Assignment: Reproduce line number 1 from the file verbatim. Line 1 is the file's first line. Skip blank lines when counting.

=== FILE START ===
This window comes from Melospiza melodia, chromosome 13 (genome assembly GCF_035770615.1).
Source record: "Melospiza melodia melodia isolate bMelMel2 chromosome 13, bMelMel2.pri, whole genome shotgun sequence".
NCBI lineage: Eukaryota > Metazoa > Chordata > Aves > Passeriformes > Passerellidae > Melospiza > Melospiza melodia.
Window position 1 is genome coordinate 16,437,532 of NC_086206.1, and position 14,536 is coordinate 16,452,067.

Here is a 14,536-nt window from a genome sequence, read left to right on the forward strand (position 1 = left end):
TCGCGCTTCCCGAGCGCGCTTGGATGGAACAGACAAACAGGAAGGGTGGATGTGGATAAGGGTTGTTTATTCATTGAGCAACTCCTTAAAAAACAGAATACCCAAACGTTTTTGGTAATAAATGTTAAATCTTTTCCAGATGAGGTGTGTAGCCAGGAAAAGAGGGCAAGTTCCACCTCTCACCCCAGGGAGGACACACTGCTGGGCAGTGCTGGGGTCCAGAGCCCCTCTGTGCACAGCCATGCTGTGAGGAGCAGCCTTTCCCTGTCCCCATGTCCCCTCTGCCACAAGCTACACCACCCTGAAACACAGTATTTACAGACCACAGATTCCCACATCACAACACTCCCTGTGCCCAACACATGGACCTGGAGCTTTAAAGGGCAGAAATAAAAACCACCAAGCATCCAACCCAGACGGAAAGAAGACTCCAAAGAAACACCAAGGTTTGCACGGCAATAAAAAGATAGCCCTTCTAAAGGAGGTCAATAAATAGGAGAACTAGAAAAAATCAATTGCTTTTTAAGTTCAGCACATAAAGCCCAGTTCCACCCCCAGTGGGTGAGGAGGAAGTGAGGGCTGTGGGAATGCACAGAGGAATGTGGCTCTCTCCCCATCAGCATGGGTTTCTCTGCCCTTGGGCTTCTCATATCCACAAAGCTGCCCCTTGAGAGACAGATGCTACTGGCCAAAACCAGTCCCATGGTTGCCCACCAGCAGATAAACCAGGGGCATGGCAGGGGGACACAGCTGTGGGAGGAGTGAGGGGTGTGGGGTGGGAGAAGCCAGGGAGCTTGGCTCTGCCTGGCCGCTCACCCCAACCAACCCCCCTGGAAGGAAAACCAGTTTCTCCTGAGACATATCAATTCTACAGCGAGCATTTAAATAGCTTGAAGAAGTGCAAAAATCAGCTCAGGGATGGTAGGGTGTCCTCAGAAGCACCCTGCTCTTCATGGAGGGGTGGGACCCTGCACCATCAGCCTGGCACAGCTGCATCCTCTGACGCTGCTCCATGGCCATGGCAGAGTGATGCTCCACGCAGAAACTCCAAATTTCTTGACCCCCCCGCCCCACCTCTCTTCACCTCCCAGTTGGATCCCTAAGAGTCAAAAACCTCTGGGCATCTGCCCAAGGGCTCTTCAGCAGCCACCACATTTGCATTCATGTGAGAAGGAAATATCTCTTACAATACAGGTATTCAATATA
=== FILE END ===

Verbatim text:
This window comes from Melospiza melodia, chromosome 13 (genome assembly GCF_035770615.1).